About This Blog

I like food. A lot. In this blog, I will divulge all my delicious recipes, giving you a full list of ingredients, step-by-step instructions, and notes to help you successfully make the dish. Feel free to try these at home, and let me know how it went in the comments for the dish! If you have any questions, I will answer them as quickly as possible. If you use my recipe and discuss it on your site, please link back to this blog. Happy eating!

Sunday, December 8, 2013

The "Use Your Leftover Beef" Tortilla

We recently made my fantastic Velveeta Mac and Beef casserole (which you can see in a previous post), and I had a bunch of leftover ground beef. I needed to find something to do with it.
So we decided to make a breakfast burrito with scrambled eggs, mozzarella cheese, and (for me) jalepeños. It was fantastic and delicious and very heartwarming after a long day at work.
So really, this post is not so much a recipe, as a discussion about leftovers.
I think breakfast burritos work really well for leftover beef -- eggs and beef go so well together!
But I think that the best way to think about leftovers is not just to eat them as they were originally cooked, but to try and turn them into something else! Hence the burrito.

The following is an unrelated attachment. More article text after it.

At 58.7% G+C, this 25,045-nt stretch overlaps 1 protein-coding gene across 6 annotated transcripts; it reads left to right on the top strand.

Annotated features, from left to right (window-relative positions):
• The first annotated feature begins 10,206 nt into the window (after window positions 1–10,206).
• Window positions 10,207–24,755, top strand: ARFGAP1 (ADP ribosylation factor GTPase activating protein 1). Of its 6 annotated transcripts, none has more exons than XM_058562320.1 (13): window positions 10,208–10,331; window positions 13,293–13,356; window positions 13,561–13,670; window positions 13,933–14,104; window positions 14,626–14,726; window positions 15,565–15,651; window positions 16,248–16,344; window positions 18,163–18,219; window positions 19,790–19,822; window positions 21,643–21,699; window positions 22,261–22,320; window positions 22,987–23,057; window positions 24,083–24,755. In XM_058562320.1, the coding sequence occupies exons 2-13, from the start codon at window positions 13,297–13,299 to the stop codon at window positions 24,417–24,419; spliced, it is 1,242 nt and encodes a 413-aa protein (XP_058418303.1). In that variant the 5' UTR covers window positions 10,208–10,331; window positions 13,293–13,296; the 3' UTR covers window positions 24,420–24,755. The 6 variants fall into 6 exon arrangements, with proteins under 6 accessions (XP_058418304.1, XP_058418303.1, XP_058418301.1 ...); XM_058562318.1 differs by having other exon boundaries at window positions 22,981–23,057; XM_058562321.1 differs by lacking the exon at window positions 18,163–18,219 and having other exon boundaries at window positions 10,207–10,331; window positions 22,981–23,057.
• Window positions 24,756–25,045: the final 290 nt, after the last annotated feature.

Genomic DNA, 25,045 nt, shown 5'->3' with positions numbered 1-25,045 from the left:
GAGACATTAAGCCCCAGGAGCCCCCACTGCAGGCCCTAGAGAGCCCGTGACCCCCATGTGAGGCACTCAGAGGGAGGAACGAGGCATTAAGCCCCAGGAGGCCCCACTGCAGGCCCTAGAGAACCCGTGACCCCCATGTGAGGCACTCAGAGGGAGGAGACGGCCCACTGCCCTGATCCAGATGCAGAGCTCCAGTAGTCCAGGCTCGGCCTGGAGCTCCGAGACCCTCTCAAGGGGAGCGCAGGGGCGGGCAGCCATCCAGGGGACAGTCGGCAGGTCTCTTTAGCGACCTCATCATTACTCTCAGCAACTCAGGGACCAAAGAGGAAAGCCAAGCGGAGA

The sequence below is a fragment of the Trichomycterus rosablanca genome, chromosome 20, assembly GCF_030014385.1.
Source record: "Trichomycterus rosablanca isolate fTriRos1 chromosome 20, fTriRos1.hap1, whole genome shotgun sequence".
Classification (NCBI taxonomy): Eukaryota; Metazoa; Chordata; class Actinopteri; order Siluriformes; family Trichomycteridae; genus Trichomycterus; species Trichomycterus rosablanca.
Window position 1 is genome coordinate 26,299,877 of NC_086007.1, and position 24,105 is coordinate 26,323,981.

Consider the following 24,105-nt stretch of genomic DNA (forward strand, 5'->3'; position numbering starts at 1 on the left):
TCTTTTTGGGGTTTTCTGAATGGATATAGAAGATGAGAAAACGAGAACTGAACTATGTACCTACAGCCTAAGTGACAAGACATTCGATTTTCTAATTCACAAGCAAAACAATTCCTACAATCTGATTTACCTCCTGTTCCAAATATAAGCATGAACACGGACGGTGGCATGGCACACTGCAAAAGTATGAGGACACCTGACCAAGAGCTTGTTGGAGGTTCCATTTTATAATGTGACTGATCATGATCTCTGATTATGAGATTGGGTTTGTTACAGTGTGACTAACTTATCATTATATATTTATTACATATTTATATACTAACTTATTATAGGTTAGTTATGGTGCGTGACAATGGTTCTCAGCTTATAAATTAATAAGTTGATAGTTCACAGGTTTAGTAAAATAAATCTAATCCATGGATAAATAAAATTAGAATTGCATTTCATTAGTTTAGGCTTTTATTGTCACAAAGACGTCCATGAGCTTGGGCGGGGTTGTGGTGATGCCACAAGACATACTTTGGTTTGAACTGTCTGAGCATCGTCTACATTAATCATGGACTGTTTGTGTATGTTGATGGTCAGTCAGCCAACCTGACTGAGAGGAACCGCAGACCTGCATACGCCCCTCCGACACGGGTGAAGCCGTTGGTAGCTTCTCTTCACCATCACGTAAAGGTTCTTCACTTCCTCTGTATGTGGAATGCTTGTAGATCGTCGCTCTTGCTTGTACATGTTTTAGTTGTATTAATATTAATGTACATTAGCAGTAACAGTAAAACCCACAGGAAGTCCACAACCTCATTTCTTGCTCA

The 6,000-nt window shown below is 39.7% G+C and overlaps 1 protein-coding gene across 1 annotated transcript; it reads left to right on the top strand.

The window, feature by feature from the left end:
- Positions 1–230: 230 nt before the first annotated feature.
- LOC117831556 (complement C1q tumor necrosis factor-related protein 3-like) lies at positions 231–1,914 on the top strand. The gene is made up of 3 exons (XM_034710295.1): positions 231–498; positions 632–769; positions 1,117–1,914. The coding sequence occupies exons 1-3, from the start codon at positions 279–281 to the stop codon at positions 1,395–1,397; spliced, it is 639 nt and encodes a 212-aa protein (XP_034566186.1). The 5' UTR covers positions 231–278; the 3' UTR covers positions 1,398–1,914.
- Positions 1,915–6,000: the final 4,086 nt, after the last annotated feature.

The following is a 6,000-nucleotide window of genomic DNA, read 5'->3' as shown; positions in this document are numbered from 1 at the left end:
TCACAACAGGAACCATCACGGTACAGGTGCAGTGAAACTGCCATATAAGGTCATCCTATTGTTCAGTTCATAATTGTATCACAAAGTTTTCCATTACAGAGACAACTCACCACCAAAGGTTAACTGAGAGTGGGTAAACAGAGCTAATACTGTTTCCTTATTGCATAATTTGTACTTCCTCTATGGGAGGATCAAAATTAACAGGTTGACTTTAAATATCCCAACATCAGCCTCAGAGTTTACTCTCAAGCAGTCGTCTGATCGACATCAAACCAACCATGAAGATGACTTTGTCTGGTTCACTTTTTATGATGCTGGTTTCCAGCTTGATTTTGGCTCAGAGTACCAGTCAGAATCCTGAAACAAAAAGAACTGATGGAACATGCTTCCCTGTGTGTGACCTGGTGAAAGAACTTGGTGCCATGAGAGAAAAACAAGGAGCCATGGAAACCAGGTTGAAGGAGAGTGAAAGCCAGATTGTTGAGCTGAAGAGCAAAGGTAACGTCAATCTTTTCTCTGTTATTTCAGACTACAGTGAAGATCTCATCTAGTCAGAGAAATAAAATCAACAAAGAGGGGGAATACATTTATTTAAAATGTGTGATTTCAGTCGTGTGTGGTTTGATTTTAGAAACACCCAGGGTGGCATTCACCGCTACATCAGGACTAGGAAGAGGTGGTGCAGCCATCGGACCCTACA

How do you use your leftovers? Leave a comment below and let me know!

Thursday, August 1, 2013

The Dessert Tower

I made this dessert something like a year ago, before I started this blog, and the photo went into the archive, never to be seen again...
Until I saw it, like a flash! on Richard's screensaver. And that's when I realized this treasure must be dug up and revealed to the world.
So here it is; the dessert tower. Built with layer on layer of deliciousness, it's fun, messy, and awesome for any time of year.

1 package puff pastry sheets
1 package Jell-O instant vanilla pudding
1 container Cool Whip, thawed